Comments here from a flight simmer and helicopter pilot on Reddit are instructive:

“Only 2 sims have made me, a combat vet, legitimately giddy with excitement: the multi-million dollar Army sim and my new VR HMD.
In some ways the VR was surprisingly more immersive than the Blackhawk sim (but only when you have a detailed cockpit). In VR, you are simply there. VR is the only sim that actually caused me to take a deep breath before I start rolling (something I've only done in RL up until now). VR is the only sim that had me scanning the horizon and the dials regularly and instinctively. VR is the only sim that had my mind racing and clear at the same time, solely focused on what I was doing.
The Blackhawk sim still has advantages. One was the stress of the dials and switches. VR simply doesn't replicate that because you can't do it instinctively. I tried LeapMotion. Even with perfect tracking, you're looking away from the horizon to see what you're doing. You're adding more frustration than stress.
The other advantage to the Blackhawk sim is the sense of responsibility. You have actual people sitting next to you and behind you in the sim. Like real flying, you are looking around knowing that you are responsible for all of this. Granted in a sim, nothing is going to cause harm, but it still invokes those emotions.
The shocker was that the lack of motion in VR wasn't missed. Many would argue that it gives immersion, but to me it didn't invoke any additional emotion of the experience. VR triggered the emotions that I expected to be associated with motion.
Overall, if I had to pick one that causes the most emotions similar to actually flying: it is VR.”

Meanwhile, professional pilot and flightsim reviewer Chris ‘BeachAv8R’ Frismuth had this to say over at Mudspike.com

“I had a real WTF moment this afternoon that just shows you how incredible VR really is. I was flying the Razbam Metro III1 and was under the Rift "hood" so to speak, just shooting a visual approach into Asheville. Well, my phone alarm starting going off on my desk in front of me..and obviously I couldn't see it but I knew where it was. So I put my hand forward, picked up the phone, swiped to silence the alarm, and then (I swear)..I actually tried to place it UP and on top of the glareshield of the Metro III. LOL.  That was how completely the connection of my brain, eyes, and hand were being fooled by the "virtual" reality. I mean, I realized instantly what I had done. and felt a giddy kind of stupid, but it was so funny because that would be the kind of thing you'd do if presented with a surface right in front of you in real life. It was another VR cool moment...'

Quoted over at Rock Paper Shotgun: Frismuth explained:

“In my professional career, I’ve spent hundreds of hours now in professional Level C and Level D flight simulators at various training facilities across the United States. With pricetags in the millions of dollars, and training contracts coming in at over $10,000 annually, “real” simulation is a very pricey, but beneficial exercise. So I am always in a constant state of amazement at the fidelity and realism that is obtainable on our desktop PC simulations at just the smallest fraction of the cost of the real thing. Recently I finally bit the bullet and took delivery of an Oculus Rift and my jaw hit the top of my desk when presented with VR cockpits in DCS World and FlyInside’s Prepar3D presentation. How far we’ve come in the last three decades is impressive.”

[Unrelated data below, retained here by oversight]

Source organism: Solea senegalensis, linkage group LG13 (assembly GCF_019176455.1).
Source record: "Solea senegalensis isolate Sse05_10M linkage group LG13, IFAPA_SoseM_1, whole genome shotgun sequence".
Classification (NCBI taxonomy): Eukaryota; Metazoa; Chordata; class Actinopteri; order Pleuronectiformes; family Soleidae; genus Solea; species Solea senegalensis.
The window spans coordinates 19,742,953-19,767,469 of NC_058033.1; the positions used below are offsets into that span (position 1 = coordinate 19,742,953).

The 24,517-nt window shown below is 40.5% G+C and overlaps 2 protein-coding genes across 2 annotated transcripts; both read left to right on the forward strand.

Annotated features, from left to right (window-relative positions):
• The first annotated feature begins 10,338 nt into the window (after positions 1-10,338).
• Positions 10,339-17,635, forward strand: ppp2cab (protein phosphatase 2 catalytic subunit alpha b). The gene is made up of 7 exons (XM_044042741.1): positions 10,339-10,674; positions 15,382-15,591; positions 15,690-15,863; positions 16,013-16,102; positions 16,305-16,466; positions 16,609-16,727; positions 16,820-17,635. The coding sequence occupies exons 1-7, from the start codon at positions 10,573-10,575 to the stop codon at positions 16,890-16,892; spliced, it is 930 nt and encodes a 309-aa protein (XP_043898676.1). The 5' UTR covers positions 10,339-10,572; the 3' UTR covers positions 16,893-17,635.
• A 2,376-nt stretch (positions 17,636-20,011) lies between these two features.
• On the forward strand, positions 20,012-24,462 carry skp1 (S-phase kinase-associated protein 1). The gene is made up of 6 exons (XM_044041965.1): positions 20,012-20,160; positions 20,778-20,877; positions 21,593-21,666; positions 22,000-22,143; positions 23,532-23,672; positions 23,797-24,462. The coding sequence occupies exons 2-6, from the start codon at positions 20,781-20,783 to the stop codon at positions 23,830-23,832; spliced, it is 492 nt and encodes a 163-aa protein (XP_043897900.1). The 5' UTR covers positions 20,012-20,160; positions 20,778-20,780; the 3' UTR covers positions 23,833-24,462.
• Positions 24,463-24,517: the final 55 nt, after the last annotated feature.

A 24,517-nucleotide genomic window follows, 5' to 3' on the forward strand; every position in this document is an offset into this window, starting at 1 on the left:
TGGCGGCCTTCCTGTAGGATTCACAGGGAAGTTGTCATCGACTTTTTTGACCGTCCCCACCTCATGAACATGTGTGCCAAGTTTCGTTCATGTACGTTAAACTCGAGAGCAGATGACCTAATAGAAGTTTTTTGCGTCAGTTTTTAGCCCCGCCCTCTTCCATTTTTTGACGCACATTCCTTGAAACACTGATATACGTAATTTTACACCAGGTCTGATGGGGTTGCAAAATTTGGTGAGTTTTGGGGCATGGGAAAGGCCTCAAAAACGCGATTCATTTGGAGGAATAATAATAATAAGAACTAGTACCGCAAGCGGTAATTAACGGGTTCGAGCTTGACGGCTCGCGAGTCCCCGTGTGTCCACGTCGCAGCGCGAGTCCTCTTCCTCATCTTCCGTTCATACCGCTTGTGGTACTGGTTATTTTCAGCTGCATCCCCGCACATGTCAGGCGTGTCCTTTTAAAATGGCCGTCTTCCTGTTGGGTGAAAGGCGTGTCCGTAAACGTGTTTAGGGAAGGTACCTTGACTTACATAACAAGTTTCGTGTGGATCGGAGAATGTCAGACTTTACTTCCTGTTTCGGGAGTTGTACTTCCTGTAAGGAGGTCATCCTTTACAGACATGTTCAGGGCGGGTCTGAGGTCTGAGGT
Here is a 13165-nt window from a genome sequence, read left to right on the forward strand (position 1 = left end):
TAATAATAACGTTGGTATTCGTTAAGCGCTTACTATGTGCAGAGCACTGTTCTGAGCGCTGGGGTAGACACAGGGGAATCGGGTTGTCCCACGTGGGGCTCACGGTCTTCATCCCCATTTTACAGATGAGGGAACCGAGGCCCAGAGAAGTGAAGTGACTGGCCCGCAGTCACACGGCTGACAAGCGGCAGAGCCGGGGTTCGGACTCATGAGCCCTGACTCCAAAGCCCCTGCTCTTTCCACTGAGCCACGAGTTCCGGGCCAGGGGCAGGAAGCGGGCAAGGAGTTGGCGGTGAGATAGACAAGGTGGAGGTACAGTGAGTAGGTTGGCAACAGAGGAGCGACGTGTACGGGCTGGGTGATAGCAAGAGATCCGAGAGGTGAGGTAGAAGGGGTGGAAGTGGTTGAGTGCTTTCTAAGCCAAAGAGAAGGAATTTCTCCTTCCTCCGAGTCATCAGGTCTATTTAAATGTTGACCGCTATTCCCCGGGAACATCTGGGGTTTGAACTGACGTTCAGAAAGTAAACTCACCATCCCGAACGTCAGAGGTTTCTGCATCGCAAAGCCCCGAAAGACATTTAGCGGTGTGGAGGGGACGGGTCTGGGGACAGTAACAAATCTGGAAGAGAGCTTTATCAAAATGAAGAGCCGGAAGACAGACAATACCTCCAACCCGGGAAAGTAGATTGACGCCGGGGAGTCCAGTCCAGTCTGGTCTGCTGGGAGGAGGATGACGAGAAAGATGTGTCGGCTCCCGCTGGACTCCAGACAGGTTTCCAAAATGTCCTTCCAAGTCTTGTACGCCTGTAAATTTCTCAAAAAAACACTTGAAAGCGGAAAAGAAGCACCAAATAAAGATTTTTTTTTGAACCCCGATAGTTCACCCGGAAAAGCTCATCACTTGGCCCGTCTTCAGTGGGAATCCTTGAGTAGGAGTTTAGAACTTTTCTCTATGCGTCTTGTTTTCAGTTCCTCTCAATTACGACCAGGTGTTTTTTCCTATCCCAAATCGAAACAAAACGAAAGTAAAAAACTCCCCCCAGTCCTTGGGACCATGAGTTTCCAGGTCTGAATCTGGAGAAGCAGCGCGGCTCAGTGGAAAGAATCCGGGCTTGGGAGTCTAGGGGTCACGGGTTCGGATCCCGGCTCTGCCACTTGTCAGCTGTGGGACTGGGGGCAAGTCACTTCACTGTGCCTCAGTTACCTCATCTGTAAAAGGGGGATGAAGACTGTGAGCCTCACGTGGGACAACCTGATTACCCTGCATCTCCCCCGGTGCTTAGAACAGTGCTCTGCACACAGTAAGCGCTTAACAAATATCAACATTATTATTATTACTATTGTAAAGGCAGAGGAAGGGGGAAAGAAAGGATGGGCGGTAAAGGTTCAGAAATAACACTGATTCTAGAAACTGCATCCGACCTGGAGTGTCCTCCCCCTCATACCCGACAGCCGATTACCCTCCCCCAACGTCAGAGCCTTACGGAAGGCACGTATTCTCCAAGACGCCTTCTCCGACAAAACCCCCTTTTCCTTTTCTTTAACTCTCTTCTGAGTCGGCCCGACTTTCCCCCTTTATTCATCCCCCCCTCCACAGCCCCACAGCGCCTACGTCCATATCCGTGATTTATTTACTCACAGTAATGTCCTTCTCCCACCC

Conclusion

VR has the potential to generate excitement about real aviation and aerospace (Red Bull Air Race)

In summary, the introduction of consumer VR headsets is the biggest advance in home flight simulation since the invention of 3D graphics. Furthermore, while many of the initial VR games have struggled to fully exploit the technology beyond shallow gameplay demos, for cockpit-based simulations (aircraft, cars, mechs and spacecraft) it is a match made in heaven – and is something that many simmers could have only dreamed of even a decade ago. Mastering a single high-fidelity aircraft in DCS, flying your favourite airliner in FSX or exploring the galaxy in Elite Dangerous in VR is something that provides a deep, long-term challenge despite the initial high costs.

It also will have implications for affordable professional training – potentially opening the door to a revolution in flight safety for GA and helicopter pilots as well as saving military budgets. It is also not just for flight training. VR can also be used to train mechanics, allow engineers to collaborate on design, optimise production facilities and market aircraft, services or products to customers. The possibilities are endless.

VR headsets could also make a huge contribution to inspiring interest in STEM subjects in young people. While it is no substitute for a real flight or a glider solo, being able to ‘fly’ a Eurofighter Typhoon around the Mach Loop, land an airliner at Heathrow or dock with the ISS in VR - all either expensive and/or impossible to allow a young person to do in real life – potentially may be a way of lighting that spark of imagination that leads to an aerospace career.

It is, however, important to remember that this is still the first generation of VR headsets. The resolution and field of view can only get better from now on. If you have ever wondered ‘what’s it really like to fly a Spitfire’ and don’t have £3m in spare change to buy the real thing – VR is the answer. If you enjoy flying, VR will make you grin with joy, flinch in terror and it can even make you cry with wonder. Go experience it!

Coming to VR in DCS this December…. (Eagle Dynamics)

Tim Robinson
9 December 2016